Bishops condemn sudden advance of contraception bill

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Archbishop Jose Serofia Palma of Cebu, Philippines.

The Catholic bishops of the Philippines have said the national legislature’s recent vote to end discussion on the controversial Reproductive Health Bill was a “display of naked power” and a “brazen disregard of the basic tenets of fair play.”

“The Catholic Church and those who are similarly minded ask for nothing more than fairness. After all, we have as much right to expose the dangers and ills of the bill as those who promote it. So much is at stake in this fight for life,” the Philippines bishops’ conference president Archbishop Jose S. Palma of Cebu said Aug. 13.

The vote on the bill was originally scheduled for Aug. 7 in the Philippines House of Representatives. However, allies of President Benigno Aquino III, who supports the legislation, voted to advance the bill a day early at a caucus of Liberal Party leaders and members.

The bishops said that the scheduled vote meant “every side would have been ready and prepared to defend its cause as in any democratic setting.”

“Except for the cabal of schemers, people were caught off-guard by the suddenness of the execution, especially those who oppose the Bill on faith or principle,” Archbishop Palma said on behalf of the bishops’ conference. “We lament the unilateral disregard of prior agreement in the pursuit of selfish goals. We detest the unbridled resort to foul tactics.”

The legislation mandates “age-appropriate reproductive health and sexuality education” from fifth grade through high school. It also uses taxpayer funds to subsidize contraceptives. President Aquino has said the bill is needed to reduce high birthrates among the poor.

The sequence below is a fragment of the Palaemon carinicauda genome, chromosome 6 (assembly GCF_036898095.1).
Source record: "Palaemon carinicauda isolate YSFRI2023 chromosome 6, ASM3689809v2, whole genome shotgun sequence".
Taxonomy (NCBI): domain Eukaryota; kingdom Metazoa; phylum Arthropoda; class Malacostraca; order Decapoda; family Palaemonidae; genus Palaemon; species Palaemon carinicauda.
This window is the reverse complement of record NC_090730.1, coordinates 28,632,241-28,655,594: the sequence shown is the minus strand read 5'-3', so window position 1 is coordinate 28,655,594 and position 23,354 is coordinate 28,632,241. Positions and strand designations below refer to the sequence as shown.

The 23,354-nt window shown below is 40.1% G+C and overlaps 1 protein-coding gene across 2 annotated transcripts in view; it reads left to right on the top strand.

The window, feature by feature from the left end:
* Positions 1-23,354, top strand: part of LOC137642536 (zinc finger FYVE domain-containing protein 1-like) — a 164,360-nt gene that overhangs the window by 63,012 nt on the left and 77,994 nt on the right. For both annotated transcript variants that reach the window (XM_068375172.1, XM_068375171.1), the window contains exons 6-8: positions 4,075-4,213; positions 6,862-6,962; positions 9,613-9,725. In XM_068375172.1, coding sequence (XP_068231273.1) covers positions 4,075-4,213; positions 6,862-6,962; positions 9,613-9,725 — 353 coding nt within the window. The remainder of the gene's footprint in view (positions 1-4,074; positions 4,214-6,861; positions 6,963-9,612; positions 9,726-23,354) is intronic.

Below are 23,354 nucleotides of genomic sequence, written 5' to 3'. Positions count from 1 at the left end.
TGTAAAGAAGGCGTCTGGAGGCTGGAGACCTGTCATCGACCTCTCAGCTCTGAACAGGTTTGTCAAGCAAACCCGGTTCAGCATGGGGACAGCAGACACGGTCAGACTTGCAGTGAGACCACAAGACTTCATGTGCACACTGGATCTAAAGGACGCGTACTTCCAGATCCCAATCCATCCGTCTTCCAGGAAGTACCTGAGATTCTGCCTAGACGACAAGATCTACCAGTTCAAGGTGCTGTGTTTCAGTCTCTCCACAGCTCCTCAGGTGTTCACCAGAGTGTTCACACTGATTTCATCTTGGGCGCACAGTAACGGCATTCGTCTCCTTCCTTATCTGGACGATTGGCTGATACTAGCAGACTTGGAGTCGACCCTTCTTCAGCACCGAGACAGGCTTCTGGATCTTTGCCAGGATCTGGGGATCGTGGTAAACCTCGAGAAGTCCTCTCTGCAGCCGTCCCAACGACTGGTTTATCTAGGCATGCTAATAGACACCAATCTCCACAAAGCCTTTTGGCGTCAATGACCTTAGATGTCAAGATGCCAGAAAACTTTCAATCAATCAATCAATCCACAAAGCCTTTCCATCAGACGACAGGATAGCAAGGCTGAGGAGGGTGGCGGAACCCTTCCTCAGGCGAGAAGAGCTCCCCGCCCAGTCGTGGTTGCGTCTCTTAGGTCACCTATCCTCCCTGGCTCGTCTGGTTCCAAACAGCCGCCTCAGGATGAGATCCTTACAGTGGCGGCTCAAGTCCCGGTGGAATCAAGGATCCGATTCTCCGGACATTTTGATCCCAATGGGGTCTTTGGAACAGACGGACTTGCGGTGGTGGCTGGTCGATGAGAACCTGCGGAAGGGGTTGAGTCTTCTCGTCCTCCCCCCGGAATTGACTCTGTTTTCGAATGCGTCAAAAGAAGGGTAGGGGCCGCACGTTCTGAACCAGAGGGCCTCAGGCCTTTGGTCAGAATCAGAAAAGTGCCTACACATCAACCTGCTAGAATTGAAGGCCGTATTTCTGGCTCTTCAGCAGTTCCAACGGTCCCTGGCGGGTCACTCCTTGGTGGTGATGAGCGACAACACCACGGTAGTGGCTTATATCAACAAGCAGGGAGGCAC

Archbishop Palma said bill opponents want to protect women’s health against “harmful” contraceptives, preserve parental authority, protect youth against “valueless” sex education, and prevent “wrongful discrimination” against the poor. He charged that the bill gives billions of pesos for contraceptives while many poor people die of cancer, tuberculosis, dengue and other ailments.

“In the face of a well-funded campaign to have the RH Bill passed as envisioned by foreign institutions, and despite the undeserved attacks it is reaping, the Catholic Church stands firm in its resolve to fight this deadly measure at every turn and no matter the cost ― all for love of God, flock, and country,” the archbishop said.

He questioned the population control assumptions of the bill, noting that countries like Singapore now regret having adopted anti-population programs.

Former Singapore Prime Minister Lee Kuan Yew recently repeated his call for citizens to have more children in the face of population decline, according to Yahoo News.

“If we go on like that, this place will fold up, because there’ll be no original citizens left to form the majority, and we cannot have new citizens,” the prime minister said.

Though the bill still must pass through an amendment phase, the archbishop questioned the legislature’s surrender of its discretion to “an intrusive president.”

Archbishop Palma praised the “bravery and dedication” of legislators who oppose the bill. He urged Catholics to unite against the legislation.

“Intensify your prayers and let your voices be heard and your actions seen against this deadly measure,” he said. “Truth is on our side.”

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